Chat with Mitch Albom
Albom won the 2010 Red Smith Award, for lifetime achievement in sports journalism.
Welcome to SportsNation! On Thursday, longtime sports columnist Mitch Albom stops by to chat about his 30-year writing career, as well as his newest book, "The First Phone Call From Heaven" that hit stores Tuesday.
"First" is Albom's eighth book and he has sold more than 35 million copies of them worldwide, in 44 languages and in 48 territories. The fiction piece is a story about what happens when one little town, way up north, starts getting calls from souls in heaven. Who believes, who doesn't?
Albom, @MitchAlbom, has branched his career from journalist to screenwriter, playwright, radio host and musician. He has appeared regularly on ESPN's "The Sports Reporters" for 25 years and still writes for the Detroit Free Press.
Send your questions now and join Albom Thursday at 3 p.m. ET!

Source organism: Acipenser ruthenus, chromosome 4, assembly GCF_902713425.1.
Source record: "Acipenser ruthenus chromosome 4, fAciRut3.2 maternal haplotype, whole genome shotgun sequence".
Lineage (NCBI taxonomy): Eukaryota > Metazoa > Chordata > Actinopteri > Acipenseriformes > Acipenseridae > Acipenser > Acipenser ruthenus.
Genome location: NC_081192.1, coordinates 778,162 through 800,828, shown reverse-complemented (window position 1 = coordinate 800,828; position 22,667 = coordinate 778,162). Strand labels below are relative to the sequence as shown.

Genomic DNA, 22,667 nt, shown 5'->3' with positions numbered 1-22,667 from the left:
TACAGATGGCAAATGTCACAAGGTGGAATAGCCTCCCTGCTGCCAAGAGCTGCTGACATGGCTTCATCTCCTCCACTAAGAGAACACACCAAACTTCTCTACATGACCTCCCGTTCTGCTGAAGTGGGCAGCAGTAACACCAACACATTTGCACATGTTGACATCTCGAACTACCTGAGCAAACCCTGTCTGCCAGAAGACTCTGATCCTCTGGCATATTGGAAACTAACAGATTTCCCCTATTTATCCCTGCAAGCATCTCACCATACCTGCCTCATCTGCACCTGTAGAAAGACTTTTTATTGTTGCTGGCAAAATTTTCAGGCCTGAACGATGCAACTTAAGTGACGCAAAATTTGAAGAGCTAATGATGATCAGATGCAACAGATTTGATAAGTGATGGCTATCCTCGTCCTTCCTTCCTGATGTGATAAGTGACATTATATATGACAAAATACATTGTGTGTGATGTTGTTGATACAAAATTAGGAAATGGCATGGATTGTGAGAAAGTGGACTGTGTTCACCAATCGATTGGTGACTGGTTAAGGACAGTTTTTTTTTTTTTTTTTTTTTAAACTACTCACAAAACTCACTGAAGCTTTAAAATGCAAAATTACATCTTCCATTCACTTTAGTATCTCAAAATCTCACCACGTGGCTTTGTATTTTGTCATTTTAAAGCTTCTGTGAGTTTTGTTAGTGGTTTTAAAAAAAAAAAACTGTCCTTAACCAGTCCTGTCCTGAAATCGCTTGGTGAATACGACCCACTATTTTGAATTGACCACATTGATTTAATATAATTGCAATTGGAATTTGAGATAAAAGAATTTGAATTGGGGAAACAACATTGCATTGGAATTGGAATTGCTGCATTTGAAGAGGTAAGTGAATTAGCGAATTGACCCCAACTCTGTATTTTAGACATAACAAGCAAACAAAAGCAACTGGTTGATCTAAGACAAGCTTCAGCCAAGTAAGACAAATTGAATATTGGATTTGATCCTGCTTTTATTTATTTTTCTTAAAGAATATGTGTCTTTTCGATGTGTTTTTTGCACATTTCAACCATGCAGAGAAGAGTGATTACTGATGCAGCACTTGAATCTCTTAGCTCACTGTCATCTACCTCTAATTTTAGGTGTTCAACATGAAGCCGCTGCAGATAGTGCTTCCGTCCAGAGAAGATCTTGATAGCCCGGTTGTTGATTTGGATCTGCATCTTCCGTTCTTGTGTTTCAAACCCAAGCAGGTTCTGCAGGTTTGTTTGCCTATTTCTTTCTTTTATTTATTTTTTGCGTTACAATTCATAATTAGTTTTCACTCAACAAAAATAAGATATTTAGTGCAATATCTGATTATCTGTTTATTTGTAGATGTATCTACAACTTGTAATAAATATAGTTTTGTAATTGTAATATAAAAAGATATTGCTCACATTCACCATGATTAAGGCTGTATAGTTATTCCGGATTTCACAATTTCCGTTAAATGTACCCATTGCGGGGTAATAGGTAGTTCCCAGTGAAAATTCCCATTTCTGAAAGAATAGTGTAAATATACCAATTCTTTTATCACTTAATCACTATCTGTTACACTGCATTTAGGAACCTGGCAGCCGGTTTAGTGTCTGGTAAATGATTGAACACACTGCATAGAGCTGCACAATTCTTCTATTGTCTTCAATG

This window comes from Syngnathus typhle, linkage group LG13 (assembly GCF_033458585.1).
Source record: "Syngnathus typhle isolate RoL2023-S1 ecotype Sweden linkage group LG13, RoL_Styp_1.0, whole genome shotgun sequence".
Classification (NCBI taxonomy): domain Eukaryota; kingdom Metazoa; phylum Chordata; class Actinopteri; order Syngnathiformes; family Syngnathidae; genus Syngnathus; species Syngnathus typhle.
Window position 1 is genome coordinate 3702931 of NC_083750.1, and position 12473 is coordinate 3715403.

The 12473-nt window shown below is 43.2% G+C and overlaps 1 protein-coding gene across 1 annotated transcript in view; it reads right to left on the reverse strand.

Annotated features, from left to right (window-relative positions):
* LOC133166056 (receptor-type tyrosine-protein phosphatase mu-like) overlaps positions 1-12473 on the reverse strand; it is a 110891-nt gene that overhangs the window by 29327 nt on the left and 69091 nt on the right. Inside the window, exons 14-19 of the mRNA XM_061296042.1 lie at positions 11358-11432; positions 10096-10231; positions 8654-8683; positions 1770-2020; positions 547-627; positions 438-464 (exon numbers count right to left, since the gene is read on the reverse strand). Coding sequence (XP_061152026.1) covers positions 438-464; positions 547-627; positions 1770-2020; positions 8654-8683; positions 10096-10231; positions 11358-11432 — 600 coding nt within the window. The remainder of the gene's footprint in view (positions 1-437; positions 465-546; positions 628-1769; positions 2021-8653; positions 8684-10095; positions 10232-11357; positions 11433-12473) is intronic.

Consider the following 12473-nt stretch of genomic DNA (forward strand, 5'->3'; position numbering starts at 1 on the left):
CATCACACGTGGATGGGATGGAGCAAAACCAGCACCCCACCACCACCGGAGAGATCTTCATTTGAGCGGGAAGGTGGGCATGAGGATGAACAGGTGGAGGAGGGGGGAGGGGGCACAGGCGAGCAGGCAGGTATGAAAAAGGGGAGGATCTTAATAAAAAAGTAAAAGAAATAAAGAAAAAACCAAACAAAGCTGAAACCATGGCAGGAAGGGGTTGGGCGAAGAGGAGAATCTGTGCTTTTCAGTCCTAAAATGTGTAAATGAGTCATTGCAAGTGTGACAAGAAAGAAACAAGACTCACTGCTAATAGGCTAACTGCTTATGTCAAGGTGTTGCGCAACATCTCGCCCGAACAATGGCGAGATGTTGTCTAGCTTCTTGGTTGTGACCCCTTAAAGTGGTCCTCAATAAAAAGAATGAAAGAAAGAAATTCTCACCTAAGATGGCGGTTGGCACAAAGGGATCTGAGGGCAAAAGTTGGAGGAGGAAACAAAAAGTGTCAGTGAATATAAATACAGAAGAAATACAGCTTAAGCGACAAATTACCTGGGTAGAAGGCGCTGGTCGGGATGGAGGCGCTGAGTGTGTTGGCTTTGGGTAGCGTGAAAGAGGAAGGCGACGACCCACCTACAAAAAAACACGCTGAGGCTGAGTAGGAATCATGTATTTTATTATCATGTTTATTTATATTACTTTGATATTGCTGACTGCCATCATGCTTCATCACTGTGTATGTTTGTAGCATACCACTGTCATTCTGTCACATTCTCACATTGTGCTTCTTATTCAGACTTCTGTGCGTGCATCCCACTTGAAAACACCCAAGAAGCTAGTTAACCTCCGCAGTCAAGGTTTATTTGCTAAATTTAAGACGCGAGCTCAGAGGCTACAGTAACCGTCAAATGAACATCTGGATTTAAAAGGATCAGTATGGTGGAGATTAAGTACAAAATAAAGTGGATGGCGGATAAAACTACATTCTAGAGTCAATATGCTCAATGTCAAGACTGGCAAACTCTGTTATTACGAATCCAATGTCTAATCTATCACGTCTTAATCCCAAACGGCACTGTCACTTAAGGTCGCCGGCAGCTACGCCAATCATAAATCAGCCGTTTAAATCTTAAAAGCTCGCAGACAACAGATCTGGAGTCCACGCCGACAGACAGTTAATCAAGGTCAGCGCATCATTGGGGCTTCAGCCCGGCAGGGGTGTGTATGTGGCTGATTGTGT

Buzzmaster (3:02 PM)
Mitch is here! Get your questions in now!
Deven (New York, NY)
How long did it take you to write this book?
Mitch Albom (3:03 PM)
Physically, it took about a year. But I've been thinking about it probably for the last four years.
Christian (Raleigh, NC)
Hi Mitch --- How much would it mean to the City of Detroit if the Lions were to win a Super Bowl? I've been following the team since my family lived in Michigan and I always tell people that I hold out hope that it "will happen in my lifetime"....
Mitch Albom (3:04 PM)
I've always said Detroit is a football town first and foremost, but it's been asleep for 50 years. I've always said if the Lions win the Super Bowl, will be the biggest thing for Detroit sports in the last 25 years, easily.
If "Tuesdays" hadn't happened or if you didn't write it, do you think you would have branched out in your career like you have?
Mitch Albom (3:05 PM)